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October 2018 – Edition 6

WHY THE BRITISH WORKPLACE IS UNWELL

Labour conditions in Britain, to paraphrase the old slogan, are not working. The newly-published findings of the 2017 Skills and Employment Survey do not paint a rosy picture.

British workers are under more pressure at work than at any time in the past 25 years. They work harder, faster and with less control than before. About 55 per cent of women and 47 per cent of men frequently go home exhausted.

Why has the work situation deteriorated so sharply in a way that is so detrimental to wellbeing?  Technology is one factor: it makes it easier for employers to monitor workers, causes distraction at work and makes it harder to “switch off” at home.

Meanwhile, the proportion of workers who have a lot of discretion over how they do their jobs (a key determinant of wellbeing) has declined to 38 per cent (from 62 per cent in 1992). Academic research suggests that the combination of hard work and no control is a source of stress, anxiety and higher risk of cardiac illness. The survey also sheds light on the negative impact of unexpected changes to hours of work – particularly prevalent in the gig economy.

“the combination of hard work and no control is a source of stress and anxiety”

Ironically, in spite of longer hours and strictures intended to be business positive, UK workers produce16 per cent less per hour than the average worker in most other developed countries and productivity is not significantly higher than when the Great Financial Crisis started a decade ago.

The survey doesn’t say, but it may well be that the British worker is so unproductive (in relative terms) because he or she is so unwell. Over the past few months, a handful of studies have shown that shorter working hours can trigger an increase in productivity – a win-win for all.

Thierry Malleret, Managing partner Well Intelligence

DUTY OF CARE: THE NEW IMPERATIVE

Employee wellbeing is often a legal duty of care for employers. But diverse examples show it’s increasingly being recognized for other reasons.

In the UK, the duty of care is written into the Health and Safety at Work Act 1995; companies and organisations failing in that duty can be found guilty of corporate manslaughter.

Now the narrative is changing in a more subtle way, with evidence coming from public and private sector worldwide. Jacinda Ardern, Prime Minister of New Zealand recently addressed the UN general Assembly calling for ‘kindness’ as a multilateral concept.  The GM at the Hyatt Tokyo highlighted hospitality as ‘a very egalitarian thing, rooted in empathy and care’. And NIKE’s controversial campaign featuring Colin Kaepernick saw its stock price soar despite the political backlash.

“there’s increasing awareness that people must be valued as more than assets”

These disparate examples reflect slowly increasing awareness that people must be valued as more than assets and their views respected. For Millennials and Gen Z, it’s well-established that how they’re looked after plays a significant part in who they ‘choose’ to work for: “As the line between life and work blurs, employees are demanding that organisations expand their benefits [package] to include a range of programmes for physical, mental and spiritual health.” Deloitte 2018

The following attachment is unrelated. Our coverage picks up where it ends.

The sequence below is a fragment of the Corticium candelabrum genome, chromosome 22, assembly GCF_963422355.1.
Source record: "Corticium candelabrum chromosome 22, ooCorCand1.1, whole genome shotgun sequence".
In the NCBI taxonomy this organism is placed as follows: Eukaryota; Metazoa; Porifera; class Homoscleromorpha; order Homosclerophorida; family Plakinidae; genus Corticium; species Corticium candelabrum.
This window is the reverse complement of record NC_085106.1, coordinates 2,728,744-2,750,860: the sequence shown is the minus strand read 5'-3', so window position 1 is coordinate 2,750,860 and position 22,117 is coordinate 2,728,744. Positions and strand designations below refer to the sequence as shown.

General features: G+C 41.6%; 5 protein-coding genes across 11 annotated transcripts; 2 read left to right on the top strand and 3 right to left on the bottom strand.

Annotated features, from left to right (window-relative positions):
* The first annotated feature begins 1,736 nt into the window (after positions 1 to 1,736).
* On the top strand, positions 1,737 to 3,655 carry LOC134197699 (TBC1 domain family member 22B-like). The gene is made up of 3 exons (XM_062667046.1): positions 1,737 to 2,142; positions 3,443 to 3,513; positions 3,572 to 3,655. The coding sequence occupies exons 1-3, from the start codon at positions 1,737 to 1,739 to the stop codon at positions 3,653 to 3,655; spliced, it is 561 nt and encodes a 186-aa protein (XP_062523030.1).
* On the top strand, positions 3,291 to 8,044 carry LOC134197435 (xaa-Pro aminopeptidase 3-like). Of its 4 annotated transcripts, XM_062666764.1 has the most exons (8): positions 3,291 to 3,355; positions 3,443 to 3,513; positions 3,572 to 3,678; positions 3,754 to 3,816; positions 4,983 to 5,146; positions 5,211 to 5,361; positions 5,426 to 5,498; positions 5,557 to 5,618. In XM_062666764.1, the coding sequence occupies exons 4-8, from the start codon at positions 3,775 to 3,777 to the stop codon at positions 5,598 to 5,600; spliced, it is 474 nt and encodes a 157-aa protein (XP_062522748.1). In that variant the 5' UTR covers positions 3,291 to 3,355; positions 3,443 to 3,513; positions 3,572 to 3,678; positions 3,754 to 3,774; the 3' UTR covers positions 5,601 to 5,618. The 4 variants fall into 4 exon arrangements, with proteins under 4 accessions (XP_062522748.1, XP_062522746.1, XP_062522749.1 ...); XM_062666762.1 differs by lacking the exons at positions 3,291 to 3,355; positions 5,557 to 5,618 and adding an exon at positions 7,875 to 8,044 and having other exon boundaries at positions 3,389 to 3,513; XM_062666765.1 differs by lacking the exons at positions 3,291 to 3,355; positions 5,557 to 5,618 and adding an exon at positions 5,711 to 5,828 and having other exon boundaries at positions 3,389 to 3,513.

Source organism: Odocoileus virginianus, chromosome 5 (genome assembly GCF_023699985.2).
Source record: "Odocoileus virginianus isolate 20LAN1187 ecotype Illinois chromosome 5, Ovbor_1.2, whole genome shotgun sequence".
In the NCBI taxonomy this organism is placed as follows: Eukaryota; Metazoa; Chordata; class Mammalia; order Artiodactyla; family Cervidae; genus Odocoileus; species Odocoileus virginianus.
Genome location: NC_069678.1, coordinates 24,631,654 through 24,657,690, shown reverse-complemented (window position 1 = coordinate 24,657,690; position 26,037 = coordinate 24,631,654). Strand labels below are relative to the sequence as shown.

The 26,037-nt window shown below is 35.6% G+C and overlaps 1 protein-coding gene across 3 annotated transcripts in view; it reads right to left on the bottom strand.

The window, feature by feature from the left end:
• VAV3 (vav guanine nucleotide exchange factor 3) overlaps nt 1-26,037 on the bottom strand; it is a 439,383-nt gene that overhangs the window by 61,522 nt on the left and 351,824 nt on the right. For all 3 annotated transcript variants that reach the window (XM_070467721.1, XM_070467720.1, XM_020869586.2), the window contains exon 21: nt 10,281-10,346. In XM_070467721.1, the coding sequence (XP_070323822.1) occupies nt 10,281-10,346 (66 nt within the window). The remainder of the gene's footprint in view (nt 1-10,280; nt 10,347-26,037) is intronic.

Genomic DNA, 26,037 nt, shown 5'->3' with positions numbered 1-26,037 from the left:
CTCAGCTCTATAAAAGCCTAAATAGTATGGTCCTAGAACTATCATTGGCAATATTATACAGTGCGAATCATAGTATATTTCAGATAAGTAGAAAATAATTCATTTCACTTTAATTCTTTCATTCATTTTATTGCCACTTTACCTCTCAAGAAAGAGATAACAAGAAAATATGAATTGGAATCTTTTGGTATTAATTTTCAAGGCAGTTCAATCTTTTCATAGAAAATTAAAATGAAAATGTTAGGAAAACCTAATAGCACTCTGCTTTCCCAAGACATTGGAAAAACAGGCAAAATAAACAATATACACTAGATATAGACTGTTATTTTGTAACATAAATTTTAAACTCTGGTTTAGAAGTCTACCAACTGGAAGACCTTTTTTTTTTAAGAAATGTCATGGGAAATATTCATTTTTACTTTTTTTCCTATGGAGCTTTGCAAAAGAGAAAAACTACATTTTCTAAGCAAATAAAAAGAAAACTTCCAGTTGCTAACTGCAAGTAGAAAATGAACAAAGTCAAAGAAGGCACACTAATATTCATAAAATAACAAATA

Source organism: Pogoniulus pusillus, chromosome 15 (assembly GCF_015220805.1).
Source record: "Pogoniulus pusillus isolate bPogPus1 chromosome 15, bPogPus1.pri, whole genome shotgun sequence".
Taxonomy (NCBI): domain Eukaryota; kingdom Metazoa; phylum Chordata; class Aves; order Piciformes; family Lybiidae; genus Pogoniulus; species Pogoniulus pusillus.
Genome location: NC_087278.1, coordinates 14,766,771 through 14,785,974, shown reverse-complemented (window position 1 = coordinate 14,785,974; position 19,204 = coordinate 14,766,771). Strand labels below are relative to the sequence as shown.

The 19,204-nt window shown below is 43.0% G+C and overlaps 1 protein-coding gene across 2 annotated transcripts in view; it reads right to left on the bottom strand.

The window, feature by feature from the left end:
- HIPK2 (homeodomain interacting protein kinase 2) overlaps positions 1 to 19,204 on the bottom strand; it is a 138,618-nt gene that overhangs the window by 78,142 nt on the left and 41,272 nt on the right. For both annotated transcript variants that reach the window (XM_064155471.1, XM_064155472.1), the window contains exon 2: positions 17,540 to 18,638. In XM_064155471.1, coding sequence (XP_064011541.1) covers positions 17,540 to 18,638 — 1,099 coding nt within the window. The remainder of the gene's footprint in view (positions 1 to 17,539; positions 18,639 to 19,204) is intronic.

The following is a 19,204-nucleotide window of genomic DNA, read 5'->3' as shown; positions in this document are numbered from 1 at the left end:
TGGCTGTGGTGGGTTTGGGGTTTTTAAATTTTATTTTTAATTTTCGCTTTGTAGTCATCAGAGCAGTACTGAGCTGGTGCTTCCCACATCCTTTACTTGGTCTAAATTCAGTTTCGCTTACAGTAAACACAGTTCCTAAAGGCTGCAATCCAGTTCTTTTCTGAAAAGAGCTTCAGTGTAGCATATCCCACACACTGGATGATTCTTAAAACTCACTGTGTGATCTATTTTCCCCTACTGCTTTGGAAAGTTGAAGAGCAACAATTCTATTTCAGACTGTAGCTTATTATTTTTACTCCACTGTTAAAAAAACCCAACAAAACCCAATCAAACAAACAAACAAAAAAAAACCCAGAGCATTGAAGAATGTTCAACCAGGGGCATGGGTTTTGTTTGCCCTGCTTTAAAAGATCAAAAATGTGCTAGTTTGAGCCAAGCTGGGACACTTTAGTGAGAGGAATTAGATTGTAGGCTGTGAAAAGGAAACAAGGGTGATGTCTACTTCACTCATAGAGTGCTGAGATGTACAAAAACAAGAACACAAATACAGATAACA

There’s also a clear business case for such measures with a reported 10-13% increase in productivity that is difficult to ignore. But remember that duty of care is not optional. It counts as much when employees are travelling on business to culturally challenging countries as it does when they are put under excessive pressure to perform.

Anni Hood, Managing partner Well Intelligence

TIME TO BE DRIVEN BY RESULTS

The wellbeing economy is booming, but global health stats, particularly in developed countries, remain poor. A new global study by WHO, which assessed 1.9 million participants across 168 countries, found that the global level of physical inactivity amongst adults remains largely unchanged since 2001. Women were less inactive than men (32% men vs 23% women). And high income countries showed themselves to be more inactive (37%) than middle income (26%) and low income countries (16%). These numbers come in spite of the surge in fitness venues, wellbeing focused business and the wellness economy.

In the UK for example, fitness facilities and usage have grown to record levels with the help of budget brands such as Pure Gyms. But inactivity amongst Brits has increased by 5% over the last five years.

“ making sure the appetite and inspiration is stoked toward results that mean healthier lives ”

Does provision need to be free? In China, the FitFam community launched in 2015 in Shanghai, providing free core fitness sessions for locals. It now operates in Beijing, Grenoble and Kuala Lumpur and has 5000 members.

Making wellbeing businesses work commercially is critical but so too is making sure the appetite and inspiration is stoked toward results that mean healthier lives whether in the workplace, schools or at home.

The wellness sector must become more conscious of evidence led impact. The founder and CEO of human performance specialist EXOS, which operates 400 facilities in 30 countries, has voiced a need for operators to re-think their models in a more results-driven way. His call is for real, positive impact for people, he said this:

“Operators need to realise the landscape is changing… focus on delivering health pro-actively through enhanced performance, by engaging members and getting outcomes for them. Not just selling memberships and managing the churn.”

This sentiment is relevant across the entire spectrum of wellness services and workplace programmes being offered – greater awareness of, and commitment to increased human wellbeing is no longer an optional veneer.

Anni Hood, Managing partner Well Intelligence

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